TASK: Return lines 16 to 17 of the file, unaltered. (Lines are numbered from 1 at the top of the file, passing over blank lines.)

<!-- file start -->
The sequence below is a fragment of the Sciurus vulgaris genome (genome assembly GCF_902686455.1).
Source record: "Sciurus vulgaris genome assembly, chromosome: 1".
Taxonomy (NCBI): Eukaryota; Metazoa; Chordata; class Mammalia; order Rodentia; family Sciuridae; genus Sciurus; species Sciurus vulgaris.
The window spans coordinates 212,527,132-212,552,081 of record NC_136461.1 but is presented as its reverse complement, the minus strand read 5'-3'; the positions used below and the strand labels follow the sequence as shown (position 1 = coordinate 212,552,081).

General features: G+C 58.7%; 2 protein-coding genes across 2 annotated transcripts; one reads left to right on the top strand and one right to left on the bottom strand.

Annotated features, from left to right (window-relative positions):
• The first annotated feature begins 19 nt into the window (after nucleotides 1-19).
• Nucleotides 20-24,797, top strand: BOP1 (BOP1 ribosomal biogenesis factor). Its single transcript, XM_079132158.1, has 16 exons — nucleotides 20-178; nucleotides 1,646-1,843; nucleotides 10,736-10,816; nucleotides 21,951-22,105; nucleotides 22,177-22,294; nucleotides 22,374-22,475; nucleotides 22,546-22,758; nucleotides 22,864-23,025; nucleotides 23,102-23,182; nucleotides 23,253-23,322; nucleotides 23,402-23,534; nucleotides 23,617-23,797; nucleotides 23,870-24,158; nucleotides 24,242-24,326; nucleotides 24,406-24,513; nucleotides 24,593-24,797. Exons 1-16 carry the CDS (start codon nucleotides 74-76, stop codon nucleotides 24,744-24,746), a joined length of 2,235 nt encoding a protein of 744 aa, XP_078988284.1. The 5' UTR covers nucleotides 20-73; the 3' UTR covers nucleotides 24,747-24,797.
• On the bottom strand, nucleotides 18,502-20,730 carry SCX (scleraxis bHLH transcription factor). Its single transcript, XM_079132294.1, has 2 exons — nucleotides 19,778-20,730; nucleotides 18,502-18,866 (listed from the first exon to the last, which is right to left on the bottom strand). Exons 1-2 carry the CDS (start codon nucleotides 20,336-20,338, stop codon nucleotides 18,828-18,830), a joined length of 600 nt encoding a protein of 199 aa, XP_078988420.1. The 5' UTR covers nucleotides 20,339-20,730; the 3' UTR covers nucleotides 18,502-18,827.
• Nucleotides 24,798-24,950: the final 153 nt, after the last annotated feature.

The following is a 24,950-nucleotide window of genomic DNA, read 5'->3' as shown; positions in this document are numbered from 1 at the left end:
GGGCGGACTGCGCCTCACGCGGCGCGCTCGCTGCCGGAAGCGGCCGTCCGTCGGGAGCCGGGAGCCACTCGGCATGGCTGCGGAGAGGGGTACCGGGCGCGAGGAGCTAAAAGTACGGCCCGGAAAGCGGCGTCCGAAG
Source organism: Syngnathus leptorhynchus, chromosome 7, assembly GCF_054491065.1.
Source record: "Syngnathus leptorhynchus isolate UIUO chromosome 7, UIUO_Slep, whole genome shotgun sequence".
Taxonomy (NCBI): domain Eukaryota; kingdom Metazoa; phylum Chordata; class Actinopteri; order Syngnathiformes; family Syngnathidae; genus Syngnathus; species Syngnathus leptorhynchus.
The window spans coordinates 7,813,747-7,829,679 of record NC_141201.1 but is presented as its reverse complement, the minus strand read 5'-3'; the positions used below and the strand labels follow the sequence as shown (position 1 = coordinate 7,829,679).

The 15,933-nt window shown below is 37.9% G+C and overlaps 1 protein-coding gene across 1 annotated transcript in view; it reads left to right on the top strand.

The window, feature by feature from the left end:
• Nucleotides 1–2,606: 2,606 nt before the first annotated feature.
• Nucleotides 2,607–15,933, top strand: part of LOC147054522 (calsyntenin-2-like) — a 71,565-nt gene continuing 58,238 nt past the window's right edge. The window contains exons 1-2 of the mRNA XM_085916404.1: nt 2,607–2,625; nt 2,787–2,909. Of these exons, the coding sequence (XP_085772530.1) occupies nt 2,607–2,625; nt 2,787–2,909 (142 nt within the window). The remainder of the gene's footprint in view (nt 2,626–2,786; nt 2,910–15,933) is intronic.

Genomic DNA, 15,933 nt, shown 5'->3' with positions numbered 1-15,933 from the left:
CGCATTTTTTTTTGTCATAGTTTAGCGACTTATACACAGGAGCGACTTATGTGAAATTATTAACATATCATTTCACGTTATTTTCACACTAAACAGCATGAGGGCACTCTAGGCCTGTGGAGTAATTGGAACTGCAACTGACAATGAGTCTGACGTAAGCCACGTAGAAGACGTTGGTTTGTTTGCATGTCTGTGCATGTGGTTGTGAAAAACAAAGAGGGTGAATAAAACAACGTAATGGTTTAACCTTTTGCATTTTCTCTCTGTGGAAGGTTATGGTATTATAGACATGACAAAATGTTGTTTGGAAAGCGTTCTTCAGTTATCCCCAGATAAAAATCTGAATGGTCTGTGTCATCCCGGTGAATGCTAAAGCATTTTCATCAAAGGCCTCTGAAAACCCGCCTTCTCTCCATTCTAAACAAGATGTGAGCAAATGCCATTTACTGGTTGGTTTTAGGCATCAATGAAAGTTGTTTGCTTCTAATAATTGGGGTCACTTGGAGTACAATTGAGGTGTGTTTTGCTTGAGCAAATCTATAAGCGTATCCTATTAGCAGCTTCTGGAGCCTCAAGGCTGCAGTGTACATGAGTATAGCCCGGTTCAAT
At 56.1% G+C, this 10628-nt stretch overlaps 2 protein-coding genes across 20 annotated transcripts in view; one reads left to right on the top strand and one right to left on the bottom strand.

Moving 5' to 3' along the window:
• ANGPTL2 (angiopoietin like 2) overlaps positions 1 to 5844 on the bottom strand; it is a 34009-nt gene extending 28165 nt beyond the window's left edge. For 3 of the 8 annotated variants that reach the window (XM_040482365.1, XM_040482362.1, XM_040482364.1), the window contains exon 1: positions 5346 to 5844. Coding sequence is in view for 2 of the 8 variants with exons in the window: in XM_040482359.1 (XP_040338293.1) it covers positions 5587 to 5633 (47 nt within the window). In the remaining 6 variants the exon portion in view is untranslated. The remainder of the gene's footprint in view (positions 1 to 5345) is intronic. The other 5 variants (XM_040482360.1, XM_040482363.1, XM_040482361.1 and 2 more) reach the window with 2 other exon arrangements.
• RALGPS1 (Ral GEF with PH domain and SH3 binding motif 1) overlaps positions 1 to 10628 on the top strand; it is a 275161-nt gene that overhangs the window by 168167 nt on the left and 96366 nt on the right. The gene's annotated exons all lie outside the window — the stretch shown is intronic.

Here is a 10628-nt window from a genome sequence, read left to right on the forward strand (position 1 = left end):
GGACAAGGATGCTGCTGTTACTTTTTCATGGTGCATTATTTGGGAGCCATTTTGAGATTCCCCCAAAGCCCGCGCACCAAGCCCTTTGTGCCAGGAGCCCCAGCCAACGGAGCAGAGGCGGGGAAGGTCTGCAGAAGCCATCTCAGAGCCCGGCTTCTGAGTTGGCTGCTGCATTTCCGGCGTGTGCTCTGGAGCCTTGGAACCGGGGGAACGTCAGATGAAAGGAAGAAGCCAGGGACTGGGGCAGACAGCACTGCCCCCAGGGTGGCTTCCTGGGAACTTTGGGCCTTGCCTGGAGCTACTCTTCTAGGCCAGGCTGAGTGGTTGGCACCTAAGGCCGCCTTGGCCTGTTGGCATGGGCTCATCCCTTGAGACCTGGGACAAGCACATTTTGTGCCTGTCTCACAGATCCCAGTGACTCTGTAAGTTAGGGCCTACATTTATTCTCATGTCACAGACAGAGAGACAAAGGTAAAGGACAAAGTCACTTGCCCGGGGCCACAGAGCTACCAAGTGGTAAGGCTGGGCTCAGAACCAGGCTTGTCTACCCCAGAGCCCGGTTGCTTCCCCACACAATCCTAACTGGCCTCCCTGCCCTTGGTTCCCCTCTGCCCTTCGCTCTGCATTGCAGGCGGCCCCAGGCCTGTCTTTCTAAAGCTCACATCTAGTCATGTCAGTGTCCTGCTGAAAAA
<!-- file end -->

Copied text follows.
The window spans coordinates 7,813,747-7,829,679 of record NC_141201.1 but is presented as its reverse complement, the minus strand read 5'-3'; the positions used below and the strand labels follow the sequence as shown (position 1 = coordinate 7,829,679).

The 15,933-nt window shown below is 37.9% G+C and overlaps 1 protein-coding gene across 1 annotated transcript in view; it reads left to right on the top strand.